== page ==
We had mounted the fork a while back, and this week I loaned him some bottom bracket tools (because really, the bottom bracket and headset are the only parts of a bicycle that require specialized tools to build) and he did the rest. The final product looks great, and most of the parts are new,and the ones that aren't are from the Cannondale Rush that I dismantled and sold, so they have maybe 200 miles on them. The Bike has Sram XO drive train, Avid BB7 discs, Race Face headset and a nice SDG seat. I'd value the bike new from a shop floor at somewhere around $1400-1500 or so, considering the components and frame and such. (we've got maybe $950 total in it...about $700 of that from Travis' pocket, $300 to me for parts and 200 for the fork and 200 for wheels and other ancillaries.) At that price point, only the suspension fork, a Rock Shox Tora (usually spec'd on bikes in the $1100-1200 range) could be considered the weak link. That's not very fair to the Tora though, because it is a fully adjustable coil sprung and dampened fork only hampered weight wise by steel stanchions instead of the lighter alloys found in the Recon, the next fork up in the RS line. Hardly anything to cry about, and something that you'll never feel on the trail. Actually, considering that my Revelation is such a noodle with its alloy stanchions, the Tora may actually feel more accurate and direct on the trail! (I'll be bummed if my Rev feels like a floppy puddle of snot in comparison, and Travis will probably never let me live it down.)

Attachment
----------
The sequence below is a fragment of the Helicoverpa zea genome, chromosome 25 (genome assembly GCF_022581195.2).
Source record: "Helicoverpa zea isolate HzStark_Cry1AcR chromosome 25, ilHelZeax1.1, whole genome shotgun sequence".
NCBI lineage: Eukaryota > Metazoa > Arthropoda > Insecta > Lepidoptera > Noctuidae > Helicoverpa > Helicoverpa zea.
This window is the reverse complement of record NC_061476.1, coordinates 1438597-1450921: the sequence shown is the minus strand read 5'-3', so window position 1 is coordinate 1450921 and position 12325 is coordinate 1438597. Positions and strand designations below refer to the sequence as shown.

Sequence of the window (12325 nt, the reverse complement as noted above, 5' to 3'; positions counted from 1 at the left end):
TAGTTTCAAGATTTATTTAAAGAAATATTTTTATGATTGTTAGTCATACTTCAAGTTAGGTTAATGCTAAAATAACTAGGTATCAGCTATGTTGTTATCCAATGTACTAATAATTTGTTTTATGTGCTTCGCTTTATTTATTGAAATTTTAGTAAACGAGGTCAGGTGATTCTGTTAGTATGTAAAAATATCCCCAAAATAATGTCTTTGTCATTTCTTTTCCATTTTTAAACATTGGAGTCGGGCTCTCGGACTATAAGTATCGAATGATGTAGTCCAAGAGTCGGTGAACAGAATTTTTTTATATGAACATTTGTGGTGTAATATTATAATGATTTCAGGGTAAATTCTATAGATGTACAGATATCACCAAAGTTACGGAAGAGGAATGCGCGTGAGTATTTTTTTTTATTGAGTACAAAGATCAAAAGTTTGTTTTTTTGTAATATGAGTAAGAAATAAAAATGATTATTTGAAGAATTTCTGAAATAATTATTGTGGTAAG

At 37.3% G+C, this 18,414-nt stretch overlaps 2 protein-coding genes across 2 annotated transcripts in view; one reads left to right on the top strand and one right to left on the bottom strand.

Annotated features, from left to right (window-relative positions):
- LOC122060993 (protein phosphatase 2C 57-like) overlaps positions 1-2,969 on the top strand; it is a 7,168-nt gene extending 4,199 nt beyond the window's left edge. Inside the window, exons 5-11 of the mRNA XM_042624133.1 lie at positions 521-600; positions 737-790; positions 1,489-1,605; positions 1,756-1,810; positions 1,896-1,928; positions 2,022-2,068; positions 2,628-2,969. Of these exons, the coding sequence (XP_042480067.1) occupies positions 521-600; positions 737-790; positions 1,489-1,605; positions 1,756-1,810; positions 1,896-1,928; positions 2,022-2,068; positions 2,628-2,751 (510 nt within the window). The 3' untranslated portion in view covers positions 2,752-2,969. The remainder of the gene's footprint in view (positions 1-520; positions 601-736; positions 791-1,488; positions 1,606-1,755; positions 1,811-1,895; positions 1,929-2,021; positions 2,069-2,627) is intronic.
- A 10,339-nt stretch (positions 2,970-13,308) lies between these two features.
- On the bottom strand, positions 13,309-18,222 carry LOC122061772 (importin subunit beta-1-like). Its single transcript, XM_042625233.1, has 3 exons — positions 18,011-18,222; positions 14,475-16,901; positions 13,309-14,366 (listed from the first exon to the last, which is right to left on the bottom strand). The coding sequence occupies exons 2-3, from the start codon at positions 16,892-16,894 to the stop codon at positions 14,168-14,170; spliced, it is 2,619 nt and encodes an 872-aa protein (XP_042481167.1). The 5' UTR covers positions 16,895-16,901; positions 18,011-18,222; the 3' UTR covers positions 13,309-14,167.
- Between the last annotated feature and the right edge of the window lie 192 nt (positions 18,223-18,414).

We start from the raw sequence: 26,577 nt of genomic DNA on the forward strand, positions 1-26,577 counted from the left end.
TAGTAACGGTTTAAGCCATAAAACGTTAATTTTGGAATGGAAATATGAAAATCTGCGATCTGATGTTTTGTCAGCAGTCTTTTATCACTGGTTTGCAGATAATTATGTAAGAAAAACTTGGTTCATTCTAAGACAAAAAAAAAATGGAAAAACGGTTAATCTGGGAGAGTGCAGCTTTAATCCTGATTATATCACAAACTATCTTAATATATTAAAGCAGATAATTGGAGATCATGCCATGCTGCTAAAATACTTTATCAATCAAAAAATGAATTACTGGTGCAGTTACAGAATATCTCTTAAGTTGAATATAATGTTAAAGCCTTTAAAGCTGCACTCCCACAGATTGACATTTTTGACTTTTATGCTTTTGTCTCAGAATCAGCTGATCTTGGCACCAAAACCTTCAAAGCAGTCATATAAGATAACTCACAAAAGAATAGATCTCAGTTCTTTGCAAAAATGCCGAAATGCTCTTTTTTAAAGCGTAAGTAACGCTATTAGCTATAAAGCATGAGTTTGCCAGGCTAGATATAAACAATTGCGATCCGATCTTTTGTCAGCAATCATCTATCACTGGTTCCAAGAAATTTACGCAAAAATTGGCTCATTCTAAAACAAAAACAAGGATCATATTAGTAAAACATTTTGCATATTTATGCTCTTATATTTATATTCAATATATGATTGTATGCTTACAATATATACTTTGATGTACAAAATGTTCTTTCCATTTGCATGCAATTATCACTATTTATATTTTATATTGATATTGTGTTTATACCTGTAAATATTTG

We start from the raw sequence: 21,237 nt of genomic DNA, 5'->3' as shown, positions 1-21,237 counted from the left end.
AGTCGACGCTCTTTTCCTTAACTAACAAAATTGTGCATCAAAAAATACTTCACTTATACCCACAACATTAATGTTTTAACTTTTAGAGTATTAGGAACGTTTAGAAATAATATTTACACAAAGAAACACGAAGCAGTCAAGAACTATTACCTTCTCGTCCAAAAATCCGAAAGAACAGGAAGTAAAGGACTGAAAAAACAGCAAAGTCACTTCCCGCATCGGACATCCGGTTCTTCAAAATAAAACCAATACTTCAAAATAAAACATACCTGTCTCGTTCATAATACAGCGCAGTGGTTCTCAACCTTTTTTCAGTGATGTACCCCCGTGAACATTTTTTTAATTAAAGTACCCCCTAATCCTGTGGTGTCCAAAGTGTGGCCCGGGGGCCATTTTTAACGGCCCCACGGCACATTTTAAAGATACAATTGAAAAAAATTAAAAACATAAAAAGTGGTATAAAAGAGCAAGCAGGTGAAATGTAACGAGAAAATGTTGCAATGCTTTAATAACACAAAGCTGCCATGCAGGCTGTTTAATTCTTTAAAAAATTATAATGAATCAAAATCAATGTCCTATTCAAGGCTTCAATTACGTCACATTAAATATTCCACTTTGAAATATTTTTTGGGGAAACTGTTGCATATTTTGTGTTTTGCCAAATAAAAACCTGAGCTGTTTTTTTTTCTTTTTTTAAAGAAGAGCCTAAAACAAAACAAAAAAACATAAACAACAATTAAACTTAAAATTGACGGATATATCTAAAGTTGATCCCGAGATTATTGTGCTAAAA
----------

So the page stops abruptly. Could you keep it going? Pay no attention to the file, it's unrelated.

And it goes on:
Travis is already talking smack about dusting me on the trails...We shall see...

Wednesday, October 22, 2008

Build Your Own Candidate!

If you can't find a suitable Maverick...Make One!

Just tragic.

QUOTE! Proverb day!

"Let him bear the Palm, he who has earned it."
-Roman Proverb